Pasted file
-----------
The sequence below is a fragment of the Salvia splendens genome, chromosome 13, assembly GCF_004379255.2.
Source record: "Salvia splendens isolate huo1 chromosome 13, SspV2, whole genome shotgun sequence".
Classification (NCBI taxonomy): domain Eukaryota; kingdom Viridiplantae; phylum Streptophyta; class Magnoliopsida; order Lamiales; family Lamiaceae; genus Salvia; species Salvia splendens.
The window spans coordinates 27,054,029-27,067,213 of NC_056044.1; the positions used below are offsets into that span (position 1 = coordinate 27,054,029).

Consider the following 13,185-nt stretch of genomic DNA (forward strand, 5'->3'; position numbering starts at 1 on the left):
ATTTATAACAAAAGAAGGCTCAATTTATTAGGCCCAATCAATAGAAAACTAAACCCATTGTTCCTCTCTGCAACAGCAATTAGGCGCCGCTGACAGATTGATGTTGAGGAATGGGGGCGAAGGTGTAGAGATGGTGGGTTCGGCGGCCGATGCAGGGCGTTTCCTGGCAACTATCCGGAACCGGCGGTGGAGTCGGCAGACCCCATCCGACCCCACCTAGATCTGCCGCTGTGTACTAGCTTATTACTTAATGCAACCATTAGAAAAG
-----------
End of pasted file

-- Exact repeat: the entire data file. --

The sequence below is a fragment of the Salvia splendens genome, chromosome 13, assembly GCF_004379255.2.
Source record: "Salvia splendens isolate huo1 chromosome 13, SspV2, whole genome shotgun sequence".
Classification (NCBI taxonomy): domain Eukaryota; kingdom Viridiplantae; phylum Streptophyta; class Magnoliopsida; order Lamiales; family Lamiaceae; genus Salvia; species Salvia splendens.
The window spans coordinates 27,054,029-27,067,213 of NC_056044.1; the positions used below are offsets into that span (position 1 = coordinate 27,054,029).

Consider the following 13,185-nt stretch of genomic DNA (forward strand, 5'->3'; position numbering starts at 1 on the left):
ATTTATAACAAAAGAAGGCTCAATTTATTAGGCCCAATCAATAGAAAACTAAACCCATTGTTCCTCTCTGCAACAGCAATTAGGCGCCGCTGACAGATTGATGTTGAGGAATGGGGGCGAAGGTGTAGAGATGGTGGGTTCGGCGGCCGATGCAGGGCGTTTCCTGGCAACTATCCGGAACCGGCGGTGGAGTCGGCAGACCCCATCCGACCCCACCTAGATCTGCCGCTGTGTACTAGCTTATTACTTAATGCAACCATTAGAAAAG